While the Sackett Court unanimously held that the EPA did not have jurisdiction over the property of the plaintiffs in the case, the justices’ reasoning differed. The 5-justice majority clearly rejected Justice Kennedy’s significant nexus test as inconsistent with the text and structure of the CWA. Using standard dictionary definitions of the term “waters,” statutory history, and prior Court opinions, the Court determined that the ordinary meaning of “waters” in the CWA seemingly excluded all wetlands. However, it went on to analyze the term “wetlands adjacent thereto” located elsewhere in the statute. The Court concluded that under the text, the adjacent wetlands must be part of the “waters of the United States” in order to be regulated and thus must be indistinguishable from them. In order to be indistinguishable from traditional waters, the wetland must have a continuous surface connection to a traditional water. The Court did, however, acknowledge that the surface connection could suffer temporary interruptions due to phenomena like low tides or dry spells.

 In a concurring opinion, Justice Kavanaugh, joined by 3 other justices, took issue with the majority’s requirement that wetlands have a “continuous surface connection” to waters of the United States, stating that the new test narrows the CWA’s coverage of “adjacent” wetlands to that of merely “adjoining” wetlands. He noted that the terms have distinct meaning as evidenced by standard dictionary definitions, the statutory text of the CWA, decades of consistent agency practice, and Court precedents. While “adjoining” means only contiguous, “adjacent” includes not only contiguous wetlands, but also neighboring wetlands that may be separated by a feature such as a dike, barrier, berm, or dune. Kavanaugh cautioned that such narrow CWA coverage could cause “significant repercussions for water quality and flood control throughout the United States.”

Impacts of the Decision

The Sackett decision will surely impact and narrow CWA permitting requirements, and it remains to be seen how the EPA and the Corps will implement this change. In Louisiana, long-regulated wetlands may now be beyond the reach of federal jurisdiction. For instance, as noted by Justice Kavanaugh, the levee system of the Mississippi River now seemingly disrupts CWA coverage of adjacent wetlands located on the other side. In other instances, federal jurisdiction may rely on agency judgment. The Court’s standard that jurisdictional wetlands must be indistinguishable from traditional waters of the United States may prompt agency guidance on how to determine a “continuous surface connection” or where a water body ends and a wetland begins. Indeed, the Court acknowledged that surface connections may be temporarily disrupted, leaving room for factual discernment and judgment calls. Regardless, the number of wetlands now clearly outside of CWA jurisdiction has greatly increased.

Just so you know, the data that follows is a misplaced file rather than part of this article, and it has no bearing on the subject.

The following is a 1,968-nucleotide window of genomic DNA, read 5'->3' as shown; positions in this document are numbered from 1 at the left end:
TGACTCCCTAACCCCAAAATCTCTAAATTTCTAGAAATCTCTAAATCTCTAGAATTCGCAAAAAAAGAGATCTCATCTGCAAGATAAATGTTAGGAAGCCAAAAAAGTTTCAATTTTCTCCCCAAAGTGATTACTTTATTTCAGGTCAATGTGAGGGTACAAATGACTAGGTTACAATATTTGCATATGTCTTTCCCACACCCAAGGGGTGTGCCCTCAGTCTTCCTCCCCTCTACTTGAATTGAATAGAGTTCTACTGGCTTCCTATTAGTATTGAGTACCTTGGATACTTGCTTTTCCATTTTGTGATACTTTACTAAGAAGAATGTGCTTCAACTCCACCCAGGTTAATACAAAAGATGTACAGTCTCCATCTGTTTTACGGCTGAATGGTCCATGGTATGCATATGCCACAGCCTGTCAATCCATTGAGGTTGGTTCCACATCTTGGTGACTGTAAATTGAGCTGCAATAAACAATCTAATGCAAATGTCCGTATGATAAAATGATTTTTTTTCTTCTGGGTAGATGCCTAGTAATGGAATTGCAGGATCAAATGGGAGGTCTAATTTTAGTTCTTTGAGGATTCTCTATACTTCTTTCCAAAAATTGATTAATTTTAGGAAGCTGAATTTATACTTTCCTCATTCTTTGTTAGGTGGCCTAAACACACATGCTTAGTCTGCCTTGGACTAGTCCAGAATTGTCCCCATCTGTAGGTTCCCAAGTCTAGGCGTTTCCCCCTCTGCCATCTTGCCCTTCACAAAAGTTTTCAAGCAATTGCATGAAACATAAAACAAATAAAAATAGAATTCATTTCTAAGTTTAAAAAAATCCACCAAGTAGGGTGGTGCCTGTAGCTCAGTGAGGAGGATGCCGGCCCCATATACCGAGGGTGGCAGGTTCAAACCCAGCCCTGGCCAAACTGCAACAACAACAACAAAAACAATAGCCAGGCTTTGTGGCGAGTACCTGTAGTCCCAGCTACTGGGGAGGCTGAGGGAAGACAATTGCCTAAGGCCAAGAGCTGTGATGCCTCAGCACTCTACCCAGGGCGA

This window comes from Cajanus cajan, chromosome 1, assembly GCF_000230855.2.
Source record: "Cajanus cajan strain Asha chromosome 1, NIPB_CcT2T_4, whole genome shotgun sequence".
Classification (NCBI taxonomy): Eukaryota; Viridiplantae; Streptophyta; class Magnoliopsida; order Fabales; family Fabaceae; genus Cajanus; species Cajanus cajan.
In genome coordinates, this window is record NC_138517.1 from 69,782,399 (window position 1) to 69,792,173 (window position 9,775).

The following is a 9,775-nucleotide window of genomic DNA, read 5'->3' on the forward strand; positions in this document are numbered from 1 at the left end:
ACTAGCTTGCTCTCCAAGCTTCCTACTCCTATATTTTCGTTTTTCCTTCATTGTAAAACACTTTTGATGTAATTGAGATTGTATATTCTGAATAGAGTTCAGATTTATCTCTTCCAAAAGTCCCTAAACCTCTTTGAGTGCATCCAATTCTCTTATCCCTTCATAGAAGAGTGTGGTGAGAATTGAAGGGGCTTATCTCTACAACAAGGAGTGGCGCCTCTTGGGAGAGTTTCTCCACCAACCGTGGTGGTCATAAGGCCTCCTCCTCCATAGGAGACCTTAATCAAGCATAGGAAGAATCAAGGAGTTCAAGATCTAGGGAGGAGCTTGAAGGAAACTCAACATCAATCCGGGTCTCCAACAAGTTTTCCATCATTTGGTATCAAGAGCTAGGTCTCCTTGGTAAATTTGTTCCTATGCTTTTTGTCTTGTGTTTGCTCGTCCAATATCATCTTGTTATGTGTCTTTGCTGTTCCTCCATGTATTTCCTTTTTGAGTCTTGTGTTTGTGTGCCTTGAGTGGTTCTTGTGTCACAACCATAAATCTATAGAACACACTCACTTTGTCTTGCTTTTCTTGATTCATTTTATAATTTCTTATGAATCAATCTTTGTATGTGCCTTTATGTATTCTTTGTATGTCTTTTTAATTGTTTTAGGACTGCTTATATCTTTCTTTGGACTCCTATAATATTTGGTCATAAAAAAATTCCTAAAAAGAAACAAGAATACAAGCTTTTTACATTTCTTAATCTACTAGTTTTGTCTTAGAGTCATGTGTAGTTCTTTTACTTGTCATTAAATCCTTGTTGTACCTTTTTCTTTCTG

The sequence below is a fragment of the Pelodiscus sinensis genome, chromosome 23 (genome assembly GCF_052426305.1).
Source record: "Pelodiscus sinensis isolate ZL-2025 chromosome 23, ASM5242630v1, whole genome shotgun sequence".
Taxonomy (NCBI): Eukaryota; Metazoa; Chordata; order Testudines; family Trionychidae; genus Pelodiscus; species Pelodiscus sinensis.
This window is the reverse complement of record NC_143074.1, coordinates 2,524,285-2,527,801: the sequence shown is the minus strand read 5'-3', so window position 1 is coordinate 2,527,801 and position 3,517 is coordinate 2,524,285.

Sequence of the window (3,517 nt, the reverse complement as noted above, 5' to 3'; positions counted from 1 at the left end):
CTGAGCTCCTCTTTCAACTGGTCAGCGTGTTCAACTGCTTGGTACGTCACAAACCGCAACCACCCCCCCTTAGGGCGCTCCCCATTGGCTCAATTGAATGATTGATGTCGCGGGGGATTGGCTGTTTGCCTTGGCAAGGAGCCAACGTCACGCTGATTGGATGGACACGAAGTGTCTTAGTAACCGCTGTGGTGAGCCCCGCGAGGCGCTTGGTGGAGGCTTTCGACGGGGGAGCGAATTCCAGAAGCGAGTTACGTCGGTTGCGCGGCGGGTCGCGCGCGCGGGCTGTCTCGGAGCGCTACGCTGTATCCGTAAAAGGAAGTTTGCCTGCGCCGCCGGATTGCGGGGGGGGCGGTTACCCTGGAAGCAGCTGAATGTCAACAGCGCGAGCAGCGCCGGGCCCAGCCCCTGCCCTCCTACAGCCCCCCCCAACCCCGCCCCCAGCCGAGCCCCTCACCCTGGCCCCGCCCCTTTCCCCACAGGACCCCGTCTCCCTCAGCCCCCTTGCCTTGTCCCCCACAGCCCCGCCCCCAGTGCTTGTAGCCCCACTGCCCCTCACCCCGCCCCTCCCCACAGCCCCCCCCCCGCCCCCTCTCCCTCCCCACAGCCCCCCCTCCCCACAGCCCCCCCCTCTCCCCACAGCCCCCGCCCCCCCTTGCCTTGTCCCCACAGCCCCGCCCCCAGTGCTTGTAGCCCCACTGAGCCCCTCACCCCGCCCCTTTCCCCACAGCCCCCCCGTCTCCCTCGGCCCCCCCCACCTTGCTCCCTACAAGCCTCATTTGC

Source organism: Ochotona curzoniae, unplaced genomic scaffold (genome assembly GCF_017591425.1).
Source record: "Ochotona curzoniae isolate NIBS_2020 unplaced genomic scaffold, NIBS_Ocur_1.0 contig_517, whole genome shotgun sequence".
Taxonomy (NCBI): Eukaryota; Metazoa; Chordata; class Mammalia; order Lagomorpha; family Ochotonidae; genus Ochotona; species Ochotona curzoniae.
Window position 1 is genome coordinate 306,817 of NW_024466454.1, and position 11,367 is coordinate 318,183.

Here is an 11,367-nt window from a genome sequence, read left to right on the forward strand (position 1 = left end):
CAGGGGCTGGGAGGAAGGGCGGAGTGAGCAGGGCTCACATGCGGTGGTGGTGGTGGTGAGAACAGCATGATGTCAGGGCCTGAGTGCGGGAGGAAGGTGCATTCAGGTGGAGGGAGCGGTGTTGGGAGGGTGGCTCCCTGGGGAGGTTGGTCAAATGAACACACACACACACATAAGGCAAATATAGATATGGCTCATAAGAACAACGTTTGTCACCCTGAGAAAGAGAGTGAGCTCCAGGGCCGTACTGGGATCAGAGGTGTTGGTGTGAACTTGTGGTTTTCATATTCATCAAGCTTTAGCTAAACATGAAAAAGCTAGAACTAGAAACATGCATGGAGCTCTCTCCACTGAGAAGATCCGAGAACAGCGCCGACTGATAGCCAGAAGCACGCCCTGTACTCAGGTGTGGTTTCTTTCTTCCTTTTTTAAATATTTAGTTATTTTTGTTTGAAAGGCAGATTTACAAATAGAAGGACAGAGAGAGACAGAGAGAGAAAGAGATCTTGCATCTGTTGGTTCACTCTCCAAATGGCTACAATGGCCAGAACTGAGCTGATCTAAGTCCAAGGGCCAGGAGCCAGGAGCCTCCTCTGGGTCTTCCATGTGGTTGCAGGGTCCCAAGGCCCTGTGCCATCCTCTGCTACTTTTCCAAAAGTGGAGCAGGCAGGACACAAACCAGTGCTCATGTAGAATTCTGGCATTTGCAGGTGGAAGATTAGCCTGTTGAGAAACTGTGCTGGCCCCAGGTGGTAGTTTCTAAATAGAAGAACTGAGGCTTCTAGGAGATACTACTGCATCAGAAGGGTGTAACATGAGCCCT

In narrowing federal CWA jurisdiction, the Sackett decision necessarily expands state control over non-covered waters, and states will be called upon to play an increased role in the protection of wetlands and water quality. In Louisiana, the Department of Natural Resources’ Office of Coastal Management (OCM) regulates activities that occur in wetlands when they would have a significant impact on coastal resources and coastal waters of the state. Accordingly, OCM will likely take on an increased role in the Louisiana Coastal Zone where the Corps no longer has jurisdiction over certain wetlands. It remains to be seen whether Louisiana will take action to exercise increased authority in noncoastal areas.

While this decision decreases the scope of the CWA, until further guidance is given at the federal and state levels, industries should proceed cautiously and seek agency guidance if a project may impact wetlands.

[1] Sackett v. EPA, No. 21-454, at 22.

[2] Rapanos v. United States, 547 U.S. 715, 739 (2006).

[3] Id. at 782 (Kennedy, J. concurring).